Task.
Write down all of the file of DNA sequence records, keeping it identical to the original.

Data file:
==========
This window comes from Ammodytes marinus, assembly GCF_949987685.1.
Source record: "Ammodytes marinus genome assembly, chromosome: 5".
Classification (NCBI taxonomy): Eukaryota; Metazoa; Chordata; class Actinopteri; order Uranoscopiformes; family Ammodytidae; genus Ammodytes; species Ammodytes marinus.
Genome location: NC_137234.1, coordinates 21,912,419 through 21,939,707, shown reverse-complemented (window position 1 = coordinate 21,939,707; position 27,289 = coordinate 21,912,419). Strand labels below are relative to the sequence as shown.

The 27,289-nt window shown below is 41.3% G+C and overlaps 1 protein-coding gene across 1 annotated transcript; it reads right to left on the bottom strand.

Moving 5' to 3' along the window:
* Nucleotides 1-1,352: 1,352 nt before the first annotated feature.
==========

This window comes from Ammodytes marinus, assembly GCF_949987685.1.
Source record: "Ammodytes marinus genome assembly, chromosome: 5".
Classification (NCBI taxonomy): Eukaryota; Metazoa; Chordata; class Actinopteri; order Uranoscopiformes; family Ammodytidae; genus Ammodytes; species Ammodytes marinus.
Genome location: NC_137234.1, coordinates 21,912,419 through 21,939,707, shown reverse-complemented (window position 1 = coordinate 21,939,707; position 27,289 = coordinate 21,912,419). Strand labels below are relative to the sequence as shown.

The 27,289-nt window shown below is 41.3% G+C and overlaps 1 protein-coding gene across 1 annotated transcript; it reads right to left on the bottom strand.

Moving 5' to 3' along the window:
* Nucleotides 1-1,352: 1,352 nt before the first annotated feature.